Consolidating natural gas lines to incentivize potential tenants

2 Replies

Hey BP peeps -

I own a 3-flat in Chicago. Live in one apartment, rent out the other two. I've had a lot of work done to this 100 year old building during the 7 years that I've owned it including work to fix gas related stuff like replacing old stuck pipe valves, etc.

My gas guy (independent contractor) has more than once suggested that I modify my gas meter setup, moving from 4 meters (one per unit plus one for common area gas to laundry and boiler) to just 1 meter. He says that, while a gas bill for the apartments usually comes in at about $25/month, the actual gas costs about $2 to $3. The rest of the bill is about fees and charges for, eg, meters. His logic: pay the $5 or $6 bucks that it costs to supply cooking gas to tenant units and remove that cost from them. Then I'd be able to advertise that the only utility tenants pay is electricity. He owns a couple of 2-flats in Chicago and did this in both. Said that this savings did make a difference to potential tenants. 

My guy wants to charge me about $250 to do this modification, but a neighbor told me that the gas company will actually do this for free. I need to follow up with Peoples Gas to know that for sure. But first I'm wondering -

What do you all think about this? Would you pursue it? the $25/month does represent a $300/year savings to tenants which is a nice chunk. Also competition is getting stiffer and stiffer in Chicago. Nowadays it's not unusual to see things like free internet offered or even first month free. Anything reasonable a landlord can do to stick out is worth considering. Do you think this is worth $60 - $70 a year added to my expenses? And if I have to pay to have it done at a cost of $250 - worth it?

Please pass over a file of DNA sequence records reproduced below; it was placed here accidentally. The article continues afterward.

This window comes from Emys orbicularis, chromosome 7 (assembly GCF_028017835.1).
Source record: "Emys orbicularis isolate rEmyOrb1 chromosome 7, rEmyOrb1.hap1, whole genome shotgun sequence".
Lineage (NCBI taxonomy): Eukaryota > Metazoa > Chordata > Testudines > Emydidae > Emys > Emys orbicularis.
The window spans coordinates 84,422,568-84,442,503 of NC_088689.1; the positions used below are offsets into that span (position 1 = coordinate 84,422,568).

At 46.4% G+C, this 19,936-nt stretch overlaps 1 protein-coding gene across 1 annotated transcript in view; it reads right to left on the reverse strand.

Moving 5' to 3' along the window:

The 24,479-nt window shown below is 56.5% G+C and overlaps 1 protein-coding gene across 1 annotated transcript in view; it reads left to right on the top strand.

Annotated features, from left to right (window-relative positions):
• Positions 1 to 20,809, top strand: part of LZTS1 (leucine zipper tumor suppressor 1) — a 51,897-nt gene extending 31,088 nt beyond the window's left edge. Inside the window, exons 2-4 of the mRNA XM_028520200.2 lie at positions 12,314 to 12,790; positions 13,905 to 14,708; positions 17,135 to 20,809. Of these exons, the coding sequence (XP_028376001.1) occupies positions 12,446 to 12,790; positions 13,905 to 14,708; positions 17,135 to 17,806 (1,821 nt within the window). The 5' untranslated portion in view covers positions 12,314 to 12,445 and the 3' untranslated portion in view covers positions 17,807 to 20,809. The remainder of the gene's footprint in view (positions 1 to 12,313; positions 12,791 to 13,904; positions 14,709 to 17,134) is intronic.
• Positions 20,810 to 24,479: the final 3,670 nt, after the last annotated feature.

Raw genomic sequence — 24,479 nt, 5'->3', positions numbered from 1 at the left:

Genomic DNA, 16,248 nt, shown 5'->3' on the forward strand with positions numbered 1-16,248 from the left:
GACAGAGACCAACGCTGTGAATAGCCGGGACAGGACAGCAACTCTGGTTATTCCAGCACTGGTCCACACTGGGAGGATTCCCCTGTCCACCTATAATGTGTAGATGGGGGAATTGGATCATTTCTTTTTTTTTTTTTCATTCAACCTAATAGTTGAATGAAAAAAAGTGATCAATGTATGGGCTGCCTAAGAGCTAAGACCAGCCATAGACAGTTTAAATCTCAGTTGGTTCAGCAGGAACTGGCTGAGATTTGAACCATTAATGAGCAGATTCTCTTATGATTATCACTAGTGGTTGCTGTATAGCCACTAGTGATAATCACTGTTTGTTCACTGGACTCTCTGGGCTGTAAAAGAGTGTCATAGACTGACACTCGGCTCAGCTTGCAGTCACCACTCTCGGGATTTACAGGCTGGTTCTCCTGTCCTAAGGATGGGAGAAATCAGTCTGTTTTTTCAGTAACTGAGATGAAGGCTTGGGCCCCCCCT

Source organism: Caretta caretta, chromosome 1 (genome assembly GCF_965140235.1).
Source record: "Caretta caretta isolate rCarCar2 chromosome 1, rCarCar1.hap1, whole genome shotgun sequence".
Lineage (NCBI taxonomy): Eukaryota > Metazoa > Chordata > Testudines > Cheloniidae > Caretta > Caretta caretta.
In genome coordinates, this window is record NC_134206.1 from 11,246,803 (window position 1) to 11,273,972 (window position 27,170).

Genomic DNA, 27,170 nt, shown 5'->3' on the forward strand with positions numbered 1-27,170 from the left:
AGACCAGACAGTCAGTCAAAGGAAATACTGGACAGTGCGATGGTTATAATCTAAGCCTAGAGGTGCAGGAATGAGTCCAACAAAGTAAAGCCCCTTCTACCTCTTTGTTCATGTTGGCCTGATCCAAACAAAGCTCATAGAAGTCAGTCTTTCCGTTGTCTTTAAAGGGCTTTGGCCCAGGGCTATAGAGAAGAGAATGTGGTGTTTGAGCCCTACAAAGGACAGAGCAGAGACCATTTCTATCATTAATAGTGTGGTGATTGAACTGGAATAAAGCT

Look forward to your thoughts!

@Jaysen Medhurst - we have a really standard Chicago set up here. Heat is delivered via one boiler (heated with natural gas) that feeds steam to radiators throughout the building. And we have one large water tank that delivers hot water to apartments and laundry room. Two reasons for not 86-ing the cooking gas altogether: 1) I just put in two brand new gas stoves! and 2) the "certain kind of tenant" we cater to consider themselves chefs or at least sous chefs. I know.... But it's true. There is a pretty hard divide in our market between apartments with electric stoves and those with gas. We rent in gas territory. Tenants currently pay for cooking gas and electricity, and if they want 'em they pay for internet and cable. We do have rentals nearby that cover internet and some offer cable packages (eg., DirecTV). 

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